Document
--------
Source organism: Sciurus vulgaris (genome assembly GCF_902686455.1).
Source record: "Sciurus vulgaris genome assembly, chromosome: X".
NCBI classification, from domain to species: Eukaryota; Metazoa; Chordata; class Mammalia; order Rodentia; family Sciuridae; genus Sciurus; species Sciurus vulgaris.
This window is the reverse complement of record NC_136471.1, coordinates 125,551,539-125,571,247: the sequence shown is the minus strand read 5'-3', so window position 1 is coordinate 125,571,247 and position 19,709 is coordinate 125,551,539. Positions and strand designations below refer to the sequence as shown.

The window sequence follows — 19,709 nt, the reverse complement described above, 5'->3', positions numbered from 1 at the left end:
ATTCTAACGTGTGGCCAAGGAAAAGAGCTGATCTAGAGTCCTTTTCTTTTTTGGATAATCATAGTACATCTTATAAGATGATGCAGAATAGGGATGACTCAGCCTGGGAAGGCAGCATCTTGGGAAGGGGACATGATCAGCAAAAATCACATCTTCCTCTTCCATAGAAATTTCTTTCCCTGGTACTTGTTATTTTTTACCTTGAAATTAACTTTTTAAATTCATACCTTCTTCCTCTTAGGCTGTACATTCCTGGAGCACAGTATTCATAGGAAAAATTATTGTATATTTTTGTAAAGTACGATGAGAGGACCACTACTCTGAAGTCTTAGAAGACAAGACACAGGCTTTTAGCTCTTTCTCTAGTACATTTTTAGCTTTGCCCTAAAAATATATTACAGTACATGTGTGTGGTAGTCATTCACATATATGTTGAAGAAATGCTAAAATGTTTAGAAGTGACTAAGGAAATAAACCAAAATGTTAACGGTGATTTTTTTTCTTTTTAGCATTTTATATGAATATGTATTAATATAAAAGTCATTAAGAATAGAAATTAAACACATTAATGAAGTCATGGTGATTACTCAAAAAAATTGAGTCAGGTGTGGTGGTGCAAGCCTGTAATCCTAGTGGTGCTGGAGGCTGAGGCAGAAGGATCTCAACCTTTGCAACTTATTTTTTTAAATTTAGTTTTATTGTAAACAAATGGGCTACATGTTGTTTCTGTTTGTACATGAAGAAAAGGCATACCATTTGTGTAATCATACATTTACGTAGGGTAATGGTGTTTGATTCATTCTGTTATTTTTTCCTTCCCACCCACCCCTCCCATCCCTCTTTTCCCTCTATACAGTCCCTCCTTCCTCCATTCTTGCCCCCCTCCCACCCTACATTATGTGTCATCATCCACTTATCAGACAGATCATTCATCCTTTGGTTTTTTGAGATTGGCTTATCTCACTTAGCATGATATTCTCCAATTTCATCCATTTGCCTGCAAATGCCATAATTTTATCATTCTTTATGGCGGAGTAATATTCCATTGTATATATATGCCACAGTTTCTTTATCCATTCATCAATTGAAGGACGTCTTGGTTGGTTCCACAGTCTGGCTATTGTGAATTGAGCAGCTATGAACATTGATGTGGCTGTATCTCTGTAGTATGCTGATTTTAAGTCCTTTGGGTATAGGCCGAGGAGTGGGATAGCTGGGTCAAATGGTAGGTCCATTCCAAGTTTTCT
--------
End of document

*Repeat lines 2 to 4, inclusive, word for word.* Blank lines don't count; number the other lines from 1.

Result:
Source record: "Sciurus vulgaris genome assembly, chromosome: X".
NCBI classification, from domain to species: Eukaryota; Metazoa; Chordata; class Mammalia; order Rodentia; family Sciuridae; genus Sciurus; species Sciurus vulgaris.
This window is the reverse complement of record NC_136471.1, coordinates 125,551,539-125,571,247: the sequence shown is the minus strand read 5'-3', so window position 1 is coordinate 125,571,247 and position 19,709 is coordinate 125,551,539. Positions and strand designations below refer to the sequence as shown.